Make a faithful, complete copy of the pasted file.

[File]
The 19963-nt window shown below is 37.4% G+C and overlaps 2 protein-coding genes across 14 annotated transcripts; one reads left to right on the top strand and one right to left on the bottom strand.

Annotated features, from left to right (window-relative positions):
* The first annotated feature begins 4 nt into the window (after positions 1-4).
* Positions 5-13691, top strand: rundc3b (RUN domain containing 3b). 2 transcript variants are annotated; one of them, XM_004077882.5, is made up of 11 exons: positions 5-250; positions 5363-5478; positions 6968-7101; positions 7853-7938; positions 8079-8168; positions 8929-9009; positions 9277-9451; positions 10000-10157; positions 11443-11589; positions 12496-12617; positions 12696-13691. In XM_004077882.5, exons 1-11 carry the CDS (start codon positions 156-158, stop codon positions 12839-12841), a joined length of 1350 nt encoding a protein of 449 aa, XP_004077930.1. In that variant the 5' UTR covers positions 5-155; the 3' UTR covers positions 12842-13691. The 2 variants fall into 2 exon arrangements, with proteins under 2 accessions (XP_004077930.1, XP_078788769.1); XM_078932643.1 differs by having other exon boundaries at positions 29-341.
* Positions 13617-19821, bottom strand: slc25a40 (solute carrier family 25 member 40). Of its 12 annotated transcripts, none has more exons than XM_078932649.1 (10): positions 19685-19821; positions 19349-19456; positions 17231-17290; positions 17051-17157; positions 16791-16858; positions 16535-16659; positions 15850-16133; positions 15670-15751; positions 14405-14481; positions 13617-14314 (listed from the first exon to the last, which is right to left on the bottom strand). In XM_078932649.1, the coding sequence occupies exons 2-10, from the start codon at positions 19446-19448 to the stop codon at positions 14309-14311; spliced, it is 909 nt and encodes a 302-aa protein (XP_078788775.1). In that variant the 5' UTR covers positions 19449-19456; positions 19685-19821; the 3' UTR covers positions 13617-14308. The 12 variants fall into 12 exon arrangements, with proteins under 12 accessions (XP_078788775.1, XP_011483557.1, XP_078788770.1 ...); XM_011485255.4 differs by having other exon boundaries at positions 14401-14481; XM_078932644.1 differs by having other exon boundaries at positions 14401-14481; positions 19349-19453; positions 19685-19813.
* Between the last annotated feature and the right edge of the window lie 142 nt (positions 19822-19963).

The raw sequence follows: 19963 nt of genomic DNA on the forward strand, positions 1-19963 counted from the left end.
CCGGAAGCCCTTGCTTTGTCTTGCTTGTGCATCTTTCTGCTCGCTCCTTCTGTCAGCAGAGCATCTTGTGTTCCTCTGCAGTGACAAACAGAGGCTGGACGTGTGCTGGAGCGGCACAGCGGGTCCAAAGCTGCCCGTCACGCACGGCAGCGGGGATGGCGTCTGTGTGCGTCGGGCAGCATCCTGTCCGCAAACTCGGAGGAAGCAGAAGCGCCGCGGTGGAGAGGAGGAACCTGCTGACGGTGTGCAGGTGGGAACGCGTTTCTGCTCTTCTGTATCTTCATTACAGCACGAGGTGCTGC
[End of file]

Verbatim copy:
The 19963-nt window shown below is 37.4% G+C and overlaps 2 protein-coding genes across 14 annotated transcripts; one reads left to right on the top strand and one right to left on the bottom strand.

Annotated features, from left to right (window-relative positions):
* The first annotated feature begins 4 nt into the window (after positions 1-4).
* Positions 5-13691, top strand: rundc3b (RUN domain containing 3b). 2 transcript variants are annotated; one of them, XM_004077882.5, is made up of 11 exons: positions 5-250; positions 5363-5478; positions 6968-7101; positions 7853-7938; positions 8079-8168; positions 8929-9009; positions 9277-9451; positions 10000-10157; positions 11443-11589; positions 12496-12617; positions 12696-13691. In XM_004077882.5, exons 1-11 carry the CDS (start codon positions 156-158, stop codon positions 12839-12841), a joined length of 1350 nt encoding a protein of 449 aa, XP_004077930.1. In that variant the 5' UTR covers positions 5-155; the 3' UTR covers positions 12842-13691. The 2 variants fall into 2 exon arrangements, with proteins under 2 accessions (XP_004077930.1, XP_078788769.1); XM_078932643.1 differs by having other exon boundaries at positions 29-341.
* Positions 13617-19821, bottom strand: slc25a40 (solute carrier family 25 member 40). Of its 12 annotated transcripts, none has more exons than XM_078932649.1 (10): positions 19685-19821; positions 19349-19456; positions 17231-17290; positions 17051-17157; positions 16791-16858; positions 16535-16659; positions 15850-16133; positions 15670-15751; positions 14405-14481; positions 13617-14314 (listed from the first exon to the last, which is right to left on the bottom strand). In XM_078932649.1, the coding sequence occupies exons 2-10, from the start codon at positions 19446-19448 to the stop codon at positions 14309-14311; spliced, it is 909 nt and encodes a 302-aa protein (XP_078788775.1). In that variant the 5' UTR covers positions 19449-19456; positions 19685-19821; the 3' UTR covers positions 13617-14308. The 12 variants fall into 12 exon arrangements, with proteins under 12 accessions (XP_078788775.1, XP_011483557.1, XP_078788770.1 ...); XM_011485255.4 differs by having other exon boundaries at positions 14401-14481; XM_078932644.1 differs by having other exon boundaries at positions 14401-14481; positions 19349-19453; positions 19685-19813.
* Between the last annotated feature and the right edge of the window lie 142 nt (positions 19822-19963).

The raw sequence follows: 19963 nt of genomic DNA on the forward strand, positions 1-19963 counted from the left end.
CCGGAAGCCCTTGCTTTGTCTTGCTTGTGCATCTTTCTGCTCGCTCCTTCTGTCAGCAGAGCATCTTGTGTTCCTCTGCAGTGACAAACAGAGGCTGGACGTGTGCTGGAGCGGCACAGCGGGTCCAAAGCTGCCCGTCACGCACGGCAGCGGGGATGGCGTCTGTGTGCGTCGGGCAGCATCCTGTCCGCAAACTCGGAGGAAGCAGAAGCGCCGCGGTGGAGAGGAGGAACCTGCTGACGGTGTGCAGGTGGGAACGCGTTTCTGCTCTTCTGTATCTTCATTACAGCACGAGGTGCTGC